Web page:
The wild turkey is one of the more difficult game birds to hunt. It won’t be flushed out of the brush with a dog. Instead, hunters must try to
attract it with different calls. Even with two seasons a year, only one in six hunters will get a wild turkey. By the 1930s, almost all of the wild turkeys in the U.S. had been hunted. Today, thanks to conservation programs, there are plenty of wild turkeys—they even invade cities and suburbs!
When Europeans first encountered the wild turkey in Mexico, they incorrectly classified the bird as a type of guinea fowl called a turkey fowl. It was Turkish traders who originally sold guinea fowl from Africa to European markets; Turkey has no native turkeys!
A baby turkey is called a poult, chick, or even turklette. An adult male turkey is called a tom and a female is a hen. The domestic tom can weigh up to 50 pounds, the domestic hen up to 16 pounds. The wild tom can weigh up to 20 pounds, the wild hen up to 12 pounds.. The wild turkey can fly! (It does, however, prefer to walk or run.) The domestic turkey is not an agile flyer, though the bird will perch in trees to stay safe from predators.
The average life span of a wild turkey is three or four years. It generally feeds on seeds, nuts, insects, and berries.”
I prefer not to mention the life span of the domestic turkey. It is sad. BTW, did you know there was a passenger on a plane who boarded with a turkey on a leash. It was his emotional support and therapy pet. True story.
Happy Thanksgiving to those celebrating this week. Please stay safe. Count your blessings. Bon appetit.
Comments are welcomed.
You are probably familiar with the song, Autumn Leaves. You know, the one that begins, “The autumn leaves drift by my window. The Autumn leaves of red and gold.” I’m not so taken with those drifting by my window as much as the ones that pile up on the ground. The other day I was walking with a friend along a street which had places where leaves had piled up. Likely blown onto the street by the wind. We walked through the leaves listening to the crunching sound as we went. Walking through crunching leaves is seriously one of my favorite aspects of Autumn. The only thing missing was a street vendor selling hot roasted chestnuts.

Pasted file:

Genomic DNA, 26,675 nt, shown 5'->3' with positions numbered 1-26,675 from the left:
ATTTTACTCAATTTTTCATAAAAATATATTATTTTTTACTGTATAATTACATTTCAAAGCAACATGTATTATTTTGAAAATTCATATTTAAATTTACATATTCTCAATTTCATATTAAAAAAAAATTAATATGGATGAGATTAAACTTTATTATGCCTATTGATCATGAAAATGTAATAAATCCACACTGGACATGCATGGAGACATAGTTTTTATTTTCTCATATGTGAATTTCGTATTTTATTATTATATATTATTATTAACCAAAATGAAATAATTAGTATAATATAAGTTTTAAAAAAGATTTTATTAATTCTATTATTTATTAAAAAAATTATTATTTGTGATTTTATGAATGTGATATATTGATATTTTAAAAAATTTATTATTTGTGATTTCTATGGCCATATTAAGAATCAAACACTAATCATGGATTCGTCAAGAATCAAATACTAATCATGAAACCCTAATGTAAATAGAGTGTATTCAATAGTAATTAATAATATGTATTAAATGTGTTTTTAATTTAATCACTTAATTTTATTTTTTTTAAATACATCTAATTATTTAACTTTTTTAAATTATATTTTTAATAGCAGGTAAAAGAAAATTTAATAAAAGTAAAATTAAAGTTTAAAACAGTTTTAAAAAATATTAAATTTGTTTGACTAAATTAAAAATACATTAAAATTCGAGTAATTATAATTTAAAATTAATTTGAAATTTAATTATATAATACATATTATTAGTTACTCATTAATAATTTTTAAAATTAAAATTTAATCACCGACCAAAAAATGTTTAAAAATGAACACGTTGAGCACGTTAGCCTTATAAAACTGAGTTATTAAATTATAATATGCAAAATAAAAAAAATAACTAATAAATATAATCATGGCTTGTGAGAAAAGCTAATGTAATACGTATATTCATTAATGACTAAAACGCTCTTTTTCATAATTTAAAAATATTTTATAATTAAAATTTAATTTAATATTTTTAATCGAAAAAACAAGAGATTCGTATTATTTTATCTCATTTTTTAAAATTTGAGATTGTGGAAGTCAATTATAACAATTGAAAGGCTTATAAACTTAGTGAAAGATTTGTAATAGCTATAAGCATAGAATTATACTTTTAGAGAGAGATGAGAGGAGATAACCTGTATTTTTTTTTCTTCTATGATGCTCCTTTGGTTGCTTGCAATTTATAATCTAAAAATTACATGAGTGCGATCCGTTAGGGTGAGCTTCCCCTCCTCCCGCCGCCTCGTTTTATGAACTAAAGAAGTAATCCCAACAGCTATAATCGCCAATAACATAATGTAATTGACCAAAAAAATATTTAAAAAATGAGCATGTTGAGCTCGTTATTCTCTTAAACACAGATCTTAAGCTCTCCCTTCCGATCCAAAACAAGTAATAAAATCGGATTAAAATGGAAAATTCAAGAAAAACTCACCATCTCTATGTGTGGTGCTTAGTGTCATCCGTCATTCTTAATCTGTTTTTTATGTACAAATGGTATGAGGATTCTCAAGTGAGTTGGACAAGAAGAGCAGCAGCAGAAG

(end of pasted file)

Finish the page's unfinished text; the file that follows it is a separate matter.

Those few moments of joy brought back some childhood memories of fallen leaves and the great fun we had playing in them.
My all time favorite involved my 3 best friends who lived on my block. The Presbyterian church was right across the street from my house. There was a big lawn beside the church contained by a chain link fence. The minister’s daughter was my very best friend in our group. Consequently we often played in the church yard and sometimes even in the church itself. When the leaves fell to the ground in Autumn we would go into the church yard and make huge piles of leaves up against the fence. Then we’d go outside the yard, climb the fence and jump into the magnificent piles of leaves. We would do this over and over again until exhausted. At that point we’d lie down on the ground and completely cover ourselves with leaves.
It was an innocent time. It preceded cell phones, social media, video games, et al. Most of the time we were left to our own devices, our imaginations and spending hours with neighborhood friends doing whatever popped into our heads. Usually it was games, sports, playing pretend or just hanging out. Whatever we did always became fun, joyous fun.
Here's the thing. We hardly need reminding of the crazy, stressful times in which we live. The longer it goes on, more folks seem to be wearing down. One of the things I find helpful is either recalling and re-feeling a cherished, joyful memory or indulging in something playful. With the big second wave upon us, we all need a stress breaker. Take a few moments, or longer, each day to do something that gives you joy. Do something playful or even silly. It will short circuit any stress and allow dopamine, serotonin, oxytocin the feel good, happiness hormones to flow. Even lowers blood pressure.
Self care is an important part of well being. Give yourself a mental break. Do something out of the box.
“Sometimes it's important to work for that pot of gold. Other times it's essential to take time off and to make sure that your most important decision in the day simply consists of choosing which color to slide down on the rainbow.” Douglas Pagels
Choose your favorite color and go for it. Or, you can always jump into a pile of leaves.
Comments are welcomed.
No shade, no shine, no butterflies, no bees, No fruits, no flowers, no leaves, no birds, November!” Thomas Hood